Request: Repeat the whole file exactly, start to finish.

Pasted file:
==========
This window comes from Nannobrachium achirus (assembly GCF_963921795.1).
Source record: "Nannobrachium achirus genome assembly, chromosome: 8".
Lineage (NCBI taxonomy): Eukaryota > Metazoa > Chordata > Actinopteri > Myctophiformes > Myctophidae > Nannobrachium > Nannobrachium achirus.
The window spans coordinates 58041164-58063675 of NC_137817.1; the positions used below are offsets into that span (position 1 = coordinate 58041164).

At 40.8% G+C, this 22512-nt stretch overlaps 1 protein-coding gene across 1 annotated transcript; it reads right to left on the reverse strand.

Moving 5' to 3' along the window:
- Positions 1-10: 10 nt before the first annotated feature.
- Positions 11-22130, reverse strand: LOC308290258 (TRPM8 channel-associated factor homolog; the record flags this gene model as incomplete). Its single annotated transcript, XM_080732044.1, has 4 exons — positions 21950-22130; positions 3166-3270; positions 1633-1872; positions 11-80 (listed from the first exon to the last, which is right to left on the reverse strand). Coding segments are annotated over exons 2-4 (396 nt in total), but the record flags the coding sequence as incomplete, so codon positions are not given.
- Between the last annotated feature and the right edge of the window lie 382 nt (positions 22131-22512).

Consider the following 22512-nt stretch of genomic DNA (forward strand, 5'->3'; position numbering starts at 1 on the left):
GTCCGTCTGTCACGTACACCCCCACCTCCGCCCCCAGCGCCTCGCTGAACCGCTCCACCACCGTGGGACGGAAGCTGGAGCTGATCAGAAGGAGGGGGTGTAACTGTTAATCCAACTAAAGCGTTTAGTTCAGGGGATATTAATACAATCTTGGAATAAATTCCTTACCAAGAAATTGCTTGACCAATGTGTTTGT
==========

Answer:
This window comes from Nannobrachium achirus (assembly GCF_963921795.1).
Source record: "Nannobrachium achirus genome assembly, chromosome: 8".
Lineage (NCBI taxonomy): Eukaryota > Metazoa > Chordata > Actinopteri > Myctophiformes > Myctophidae > Nannobrachium > Nannobrachium achirus.
The window spans coordinates 58041164-58063675 of NC_137817.1; the positions used below are offsets into that span (position 1 = coordinate 58041164).

At 40.8% G+C, this 22512-nt stretch overlaps 1 protein-coding gene across 1 annotated transcript; it reads right to left on the reverse strand.

Moving 5' to 3' along the window:
- Positions 1-10: 10 nt before the first annotated feature.
- Positions 11-22130, reverse strand: LOC308290258 (TRPM8 channel-associated factor homolog; the record flags this gene model as incomplete). Its single annotated transcript, XM_080732044.1, has 4 exons — positions 21950-22130; positions 3166-3270; positions 1633-1872; positions 11-80 (listed from the first exon to the last, which is right to left on the reverse strand). Coding segments are annotated over exons 2-4 (396 nt in total), but the record flags the coding sequence as incomplete, so codon positions are not given.
- Between the last annotated feature and the right edge of the window lie 382 nt (positions 22131-22512).

Consider the following 22512-nt stretch of genomic DNA (forward strand, 5'->3'; position numbering starts at 1 on the left):
GTCCGTCTGTCACGTACACCCCCACCTCCGCCCCCAGCGCCTCGCTGAACCGCTCCACCACCGTGGGACGGAAGCTGGAGCTGATCAGAAGGAGGGGGTGTAACTGTTAATCCAACTAAAGCGTTTAGTTCAGGGGATATTAATACAATCTTGGAATAAATTCCTTACCAAGAAATTGCTTGACCAATGTGTTTGT